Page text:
New Delhi: The BJP leadership in a swift move removed Tripura Chief Minister Biplab Kumar Deb from his post on Saturday, just eight months before the Assembly elections that are scheduled to be held in February next year. While the decision to sack Deb might appear sudden, party sources told The Sunday Guardian that it was an exercise that had become inevitable as Deb had become unpopular among the electorate and his own party leaders were sending regular updates to Delhi alleging how Deb was functioning like a “dictator” and how the party was facing severe “anti-incumbency” in the state.
The 50-year-old Deb, who courted headlines since taking oath in March 2018 for his controversial and unscientific statements, was replaced with the state party unit president, 69-year-old Manik Saha, against whom at least 15 senior BJP state leaders had written a letter in February 2022 alleging how he was promoting his own team at the expense of other party workers and leaders. Saha was elected to the Rajya Sabha in March this year.
According to sources in Agartala, the BJP state unit in-charge and Lok Sabha MP, Vijay Sonkar, had reached Agartala on Friday itself—even as Deb was still in Delhi tweeting about his meetings with Shah—presumably after he was apprised by the central leadership of their decision to remove Deb.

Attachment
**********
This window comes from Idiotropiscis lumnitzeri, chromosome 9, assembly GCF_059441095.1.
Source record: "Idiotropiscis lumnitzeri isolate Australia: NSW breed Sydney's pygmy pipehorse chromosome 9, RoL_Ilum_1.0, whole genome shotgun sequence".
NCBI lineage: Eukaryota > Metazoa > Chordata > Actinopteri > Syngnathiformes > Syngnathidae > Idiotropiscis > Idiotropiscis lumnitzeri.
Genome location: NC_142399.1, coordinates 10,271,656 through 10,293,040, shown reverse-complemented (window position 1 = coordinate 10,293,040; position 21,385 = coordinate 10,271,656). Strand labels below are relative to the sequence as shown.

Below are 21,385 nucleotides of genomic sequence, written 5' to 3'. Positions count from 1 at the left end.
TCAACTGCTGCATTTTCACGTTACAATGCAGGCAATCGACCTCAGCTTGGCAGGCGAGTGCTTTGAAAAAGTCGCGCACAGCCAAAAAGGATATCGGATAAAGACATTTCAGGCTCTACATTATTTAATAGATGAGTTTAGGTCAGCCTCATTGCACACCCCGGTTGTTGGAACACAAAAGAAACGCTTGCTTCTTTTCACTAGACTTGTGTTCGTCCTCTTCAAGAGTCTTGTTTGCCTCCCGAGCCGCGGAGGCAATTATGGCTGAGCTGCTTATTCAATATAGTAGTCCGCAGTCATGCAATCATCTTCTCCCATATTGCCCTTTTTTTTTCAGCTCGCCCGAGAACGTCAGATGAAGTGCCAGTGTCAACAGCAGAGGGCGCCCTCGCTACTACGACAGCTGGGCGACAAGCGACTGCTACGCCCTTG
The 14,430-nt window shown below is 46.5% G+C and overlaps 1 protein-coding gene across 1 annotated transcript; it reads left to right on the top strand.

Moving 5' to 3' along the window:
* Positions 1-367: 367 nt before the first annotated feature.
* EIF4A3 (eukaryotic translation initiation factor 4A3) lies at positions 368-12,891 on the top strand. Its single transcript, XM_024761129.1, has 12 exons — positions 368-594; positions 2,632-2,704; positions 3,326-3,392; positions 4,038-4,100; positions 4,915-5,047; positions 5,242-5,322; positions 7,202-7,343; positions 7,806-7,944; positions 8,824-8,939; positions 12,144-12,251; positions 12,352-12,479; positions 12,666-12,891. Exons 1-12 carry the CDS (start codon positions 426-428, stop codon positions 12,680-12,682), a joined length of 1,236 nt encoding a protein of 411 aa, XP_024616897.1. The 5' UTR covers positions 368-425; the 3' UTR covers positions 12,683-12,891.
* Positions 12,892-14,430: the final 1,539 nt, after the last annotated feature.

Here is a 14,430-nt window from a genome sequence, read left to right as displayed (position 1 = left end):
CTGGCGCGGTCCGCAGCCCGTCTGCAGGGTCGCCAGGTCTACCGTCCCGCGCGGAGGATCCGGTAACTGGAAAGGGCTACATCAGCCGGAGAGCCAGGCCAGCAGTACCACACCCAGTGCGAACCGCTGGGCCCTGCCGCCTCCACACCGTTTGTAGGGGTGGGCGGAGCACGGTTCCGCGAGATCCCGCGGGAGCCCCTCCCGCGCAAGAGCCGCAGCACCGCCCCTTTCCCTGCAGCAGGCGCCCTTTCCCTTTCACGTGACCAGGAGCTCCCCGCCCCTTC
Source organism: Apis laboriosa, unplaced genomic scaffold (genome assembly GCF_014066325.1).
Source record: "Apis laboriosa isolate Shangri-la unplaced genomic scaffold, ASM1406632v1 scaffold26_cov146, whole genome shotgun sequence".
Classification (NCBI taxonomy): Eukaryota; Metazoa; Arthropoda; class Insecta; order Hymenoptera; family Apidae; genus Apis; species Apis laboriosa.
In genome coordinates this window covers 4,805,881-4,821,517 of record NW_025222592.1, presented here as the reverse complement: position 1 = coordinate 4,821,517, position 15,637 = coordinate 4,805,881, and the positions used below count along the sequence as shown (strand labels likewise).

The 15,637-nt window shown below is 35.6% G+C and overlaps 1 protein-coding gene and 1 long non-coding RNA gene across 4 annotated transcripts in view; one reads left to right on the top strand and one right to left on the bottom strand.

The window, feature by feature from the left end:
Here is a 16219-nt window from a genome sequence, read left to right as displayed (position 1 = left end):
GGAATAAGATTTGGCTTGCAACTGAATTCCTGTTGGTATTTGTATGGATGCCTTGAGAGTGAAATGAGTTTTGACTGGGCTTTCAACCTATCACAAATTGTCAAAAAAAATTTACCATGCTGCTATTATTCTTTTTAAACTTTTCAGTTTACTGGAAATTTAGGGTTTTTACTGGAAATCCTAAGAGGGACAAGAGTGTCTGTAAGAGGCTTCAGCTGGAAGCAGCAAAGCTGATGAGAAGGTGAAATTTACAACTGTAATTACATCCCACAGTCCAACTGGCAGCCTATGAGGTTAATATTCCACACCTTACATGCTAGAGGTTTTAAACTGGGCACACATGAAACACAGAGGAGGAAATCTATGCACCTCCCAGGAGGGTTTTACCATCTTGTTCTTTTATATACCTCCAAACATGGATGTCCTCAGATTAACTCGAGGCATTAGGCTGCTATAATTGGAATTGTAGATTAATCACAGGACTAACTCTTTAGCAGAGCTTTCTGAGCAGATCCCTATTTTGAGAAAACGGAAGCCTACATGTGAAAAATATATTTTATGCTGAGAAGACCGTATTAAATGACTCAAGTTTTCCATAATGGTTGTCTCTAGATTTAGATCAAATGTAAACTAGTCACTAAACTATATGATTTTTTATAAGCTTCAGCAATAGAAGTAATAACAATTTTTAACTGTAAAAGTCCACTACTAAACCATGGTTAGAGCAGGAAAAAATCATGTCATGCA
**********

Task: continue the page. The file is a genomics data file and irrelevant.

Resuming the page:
BJP national spokesperson, Guru Prakash Paswan, while responding to the decision to change Deb, called it a “routine affair”. “Movement of leadership from government to party organisation and vice versa is a routine affair. We have seen a smooth transition of leadership in the past as well,” Paswan told The Sunday Guardian.
This new emerging political pattern of Prime Minister Narendra Modi, Home Minister Amit Shah and party president Jagat Prakash Nadda in which they are not averse to changing CMs just months before the election to tackle anti-incumbency has come as a warning sign to sitting Chief Ministers, especially of states that are going to the polls in the coming months.
According to Tripura based leaders, if Deb would not have been removed, there was a very strong possibility of a large number of party MLAs resigning and joining the Trinamool Congress, which has emerged as a force in the last few months in the state.